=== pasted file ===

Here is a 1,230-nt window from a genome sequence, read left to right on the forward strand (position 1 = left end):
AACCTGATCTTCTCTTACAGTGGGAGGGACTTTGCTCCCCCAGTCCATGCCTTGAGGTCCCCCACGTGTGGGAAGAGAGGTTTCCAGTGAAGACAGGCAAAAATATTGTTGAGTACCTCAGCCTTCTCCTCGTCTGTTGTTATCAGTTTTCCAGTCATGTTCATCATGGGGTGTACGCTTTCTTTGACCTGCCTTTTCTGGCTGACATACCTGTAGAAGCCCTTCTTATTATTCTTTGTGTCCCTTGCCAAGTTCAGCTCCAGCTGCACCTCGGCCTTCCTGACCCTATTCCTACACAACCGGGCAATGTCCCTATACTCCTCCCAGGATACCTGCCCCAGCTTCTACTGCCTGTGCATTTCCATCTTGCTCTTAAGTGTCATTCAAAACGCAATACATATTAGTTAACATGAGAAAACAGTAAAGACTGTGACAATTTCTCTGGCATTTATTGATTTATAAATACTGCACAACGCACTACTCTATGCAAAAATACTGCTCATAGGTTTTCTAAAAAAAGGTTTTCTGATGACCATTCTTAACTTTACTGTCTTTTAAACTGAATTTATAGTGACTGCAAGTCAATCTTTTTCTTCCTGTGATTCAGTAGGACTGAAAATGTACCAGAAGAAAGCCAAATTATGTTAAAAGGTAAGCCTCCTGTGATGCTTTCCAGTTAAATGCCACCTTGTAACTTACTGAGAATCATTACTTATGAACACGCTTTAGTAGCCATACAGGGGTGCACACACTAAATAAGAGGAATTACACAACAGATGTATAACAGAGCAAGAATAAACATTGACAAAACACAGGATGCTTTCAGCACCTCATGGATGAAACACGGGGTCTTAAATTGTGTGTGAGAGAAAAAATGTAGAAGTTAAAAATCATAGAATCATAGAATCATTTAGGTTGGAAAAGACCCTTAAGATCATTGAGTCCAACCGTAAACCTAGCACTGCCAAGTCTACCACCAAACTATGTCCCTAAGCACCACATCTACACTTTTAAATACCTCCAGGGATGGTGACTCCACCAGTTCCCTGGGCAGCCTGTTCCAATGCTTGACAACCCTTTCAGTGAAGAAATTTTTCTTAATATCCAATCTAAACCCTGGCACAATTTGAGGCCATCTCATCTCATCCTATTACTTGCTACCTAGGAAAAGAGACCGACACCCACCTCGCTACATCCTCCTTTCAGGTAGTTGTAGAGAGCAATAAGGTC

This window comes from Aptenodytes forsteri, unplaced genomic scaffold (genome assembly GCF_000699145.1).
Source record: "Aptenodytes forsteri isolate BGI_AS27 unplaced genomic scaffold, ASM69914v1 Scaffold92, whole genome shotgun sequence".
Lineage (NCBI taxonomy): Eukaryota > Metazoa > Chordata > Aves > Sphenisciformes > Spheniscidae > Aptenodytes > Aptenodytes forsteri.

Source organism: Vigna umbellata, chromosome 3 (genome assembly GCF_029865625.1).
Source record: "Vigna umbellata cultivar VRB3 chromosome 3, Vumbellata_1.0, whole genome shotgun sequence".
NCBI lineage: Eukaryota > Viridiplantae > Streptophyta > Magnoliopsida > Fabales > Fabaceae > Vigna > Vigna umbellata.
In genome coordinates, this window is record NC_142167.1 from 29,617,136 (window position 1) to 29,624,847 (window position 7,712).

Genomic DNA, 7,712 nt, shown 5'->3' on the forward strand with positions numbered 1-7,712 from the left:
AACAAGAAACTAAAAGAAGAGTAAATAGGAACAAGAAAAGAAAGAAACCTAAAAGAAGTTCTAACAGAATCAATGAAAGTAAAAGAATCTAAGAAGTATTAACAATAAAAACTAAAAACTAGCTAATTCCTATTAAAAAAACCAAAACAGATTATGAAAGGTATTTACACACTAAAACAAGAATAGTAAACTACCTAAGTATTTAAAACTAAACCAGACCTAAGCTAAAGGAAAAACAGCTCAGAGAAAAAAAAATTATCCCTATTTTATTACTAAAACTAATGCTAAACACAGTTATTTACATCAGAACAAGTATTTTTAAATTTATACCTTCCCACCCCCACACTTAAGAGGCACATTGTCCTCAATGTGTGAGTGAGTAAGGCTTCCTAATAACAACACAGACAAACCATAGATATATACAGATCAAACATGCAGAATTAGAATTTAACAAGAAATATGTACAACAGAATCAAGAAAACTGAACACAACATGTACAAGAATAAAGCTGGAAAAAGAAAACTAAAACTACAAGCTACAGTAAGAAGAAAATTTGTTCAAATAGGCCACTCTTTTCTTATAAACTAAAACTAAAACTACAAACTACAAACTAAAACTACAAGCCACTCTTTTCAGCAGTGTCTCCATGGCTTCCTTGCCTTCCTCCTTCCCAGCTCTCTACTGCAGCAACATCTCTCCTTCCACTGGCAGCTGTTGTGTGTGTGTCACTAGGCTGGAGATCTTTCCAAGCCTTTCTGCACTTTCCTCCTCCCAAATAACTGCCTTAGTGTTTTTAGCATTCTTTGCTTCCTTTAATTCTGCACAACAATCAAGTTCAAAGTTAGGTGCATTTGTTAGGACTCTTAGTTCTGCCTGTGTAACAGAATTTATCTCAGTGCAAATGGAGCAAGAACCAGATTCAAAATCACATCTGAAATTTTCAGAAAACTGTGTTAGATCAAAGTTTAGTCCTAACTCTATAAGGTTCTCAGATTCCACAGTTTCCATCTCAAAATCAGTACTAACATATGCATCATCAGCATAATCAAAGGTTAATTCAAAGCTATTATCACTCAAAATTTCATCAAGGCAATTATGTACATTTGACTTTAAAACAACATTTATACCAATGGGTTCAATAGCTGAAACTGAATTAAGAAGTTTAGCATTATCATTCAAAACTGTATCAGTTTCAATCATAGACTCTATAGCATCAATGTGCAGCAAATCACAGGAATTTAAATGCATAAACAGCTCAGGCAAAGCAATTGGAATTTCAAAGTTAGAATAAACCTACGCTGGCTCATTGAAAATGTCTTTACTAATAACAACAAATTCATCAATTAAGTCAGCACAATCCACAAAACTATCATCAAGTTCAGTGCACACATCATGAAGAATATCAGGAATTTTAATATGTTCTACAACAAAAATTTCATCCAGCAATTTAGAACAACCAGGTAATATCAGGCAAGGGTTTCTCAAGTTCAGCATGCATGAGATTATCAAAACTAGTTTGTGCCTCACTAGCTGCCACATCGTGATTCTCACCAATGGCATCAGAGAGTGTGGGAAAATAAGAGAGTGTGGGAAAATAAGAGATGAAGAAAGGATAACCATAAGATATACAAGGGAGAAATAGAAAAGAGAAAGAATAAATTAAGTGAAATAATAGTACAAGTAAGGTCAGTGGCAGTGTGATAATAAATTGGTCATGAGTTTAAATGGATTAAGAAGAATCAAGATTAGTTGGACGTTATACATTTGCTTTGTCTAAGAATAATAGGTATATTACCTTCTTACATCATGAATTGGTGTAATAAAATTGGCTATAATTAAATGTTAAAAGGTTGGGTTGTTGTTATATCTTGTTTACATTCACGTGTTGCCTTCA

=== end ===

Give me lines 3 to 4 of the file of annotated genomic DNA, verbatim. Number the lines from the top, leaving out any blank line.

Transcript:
This window comes from Aptenodytes forsteri, unplaced genomic scaffold (genome assembly GCF_000699145.1).
Source record: "Aptenodytes forsteri isolate BGI_AS27 unplaced genomic scaffold, ASM69914v1 Scaffold92, whole genome shotgun sequence".